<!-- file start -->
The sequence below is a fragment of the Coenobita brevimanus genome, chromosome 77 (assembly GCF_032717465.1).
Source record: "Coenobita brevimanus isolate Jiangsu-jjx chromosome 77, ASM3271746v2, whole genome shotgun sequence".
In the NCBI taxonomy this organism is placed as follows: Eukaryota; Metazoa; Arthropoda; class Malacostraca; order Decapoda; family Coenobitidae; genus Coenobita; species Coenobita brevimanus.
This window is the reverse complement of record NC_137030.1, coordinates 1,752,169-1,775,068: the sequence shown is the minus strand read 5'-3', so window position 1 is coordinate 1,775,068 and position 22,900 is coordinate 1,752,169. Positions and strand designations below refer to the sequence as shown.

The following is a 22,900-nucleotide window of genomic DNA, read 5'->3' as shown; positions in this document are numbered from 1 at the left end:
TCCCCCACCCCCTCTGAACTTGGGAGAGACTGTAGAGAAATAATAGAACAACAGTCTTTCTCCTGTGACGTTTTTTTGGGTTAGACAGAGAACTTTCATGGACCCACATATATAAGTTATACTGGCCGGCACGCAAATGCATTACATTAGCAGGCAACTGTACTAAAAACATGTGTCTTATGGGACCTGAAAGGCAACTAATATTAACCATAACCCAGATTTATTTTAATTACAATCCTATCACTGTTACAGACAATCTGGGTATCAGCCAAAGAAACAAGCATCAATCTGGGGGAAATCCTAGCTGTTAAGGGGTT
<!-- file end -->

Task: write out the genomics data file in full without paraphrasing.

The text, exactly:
The sequence below is a fragment of the Coenobita brevimanus genome, chromosome 77 (assembly GCF_032717465.1).
Source record: "Coenobita brevimanus isolate Jiangsu-jjx chromosome 77, ASM3271746v2, whole genome shotgun sequence".
In the NCBI taxonomy this organism is placed as follows: Eukaryota; Metazoa; Arthropoda; class Malacostraca; order Decapoda; family Coenobitidae; genus Coenobita; species Coenobita brevimanus.
This window is the reverse complement of record NC_137030.1, coordinates 1,752,169-1,775,068: the sequence shown is the minus strand read 5'-3', so window position 1 is coordinate 1,775,068 and position 22,900 is coordinate 1,752,169. Positions and strand designations below refer to the sequence as shown.

The following is a 22,900-nucleotide window of genomic DNA, read 5'->3' as shown; positions in this document are numbered from 1 at the left end:
TCCCCCACCCCCTCTGAACTTGGGAGAGACTGTAGAGAAATAATAGAACAACAGTCTTTCTCCTGTGACGTTTTTTTGGGTTAGACAGAGAACTTTCATGGACCCACATATATAAGTTATACTGGCCGGCACGCAAATGCATTACATTAGCAGGCAACTGTACTAAAAACATGTGTCTTATGGGACCTGAAAGGCAACTAATATTAACCATAACCCAGATTTATTTTAATTACAATCCTATCACTGTTACAGACAATCTGGGTATCAGCCAAAGAAACAAGCATCAATCTGGGGGAAATCCTAGCTGTTAAGGGGTT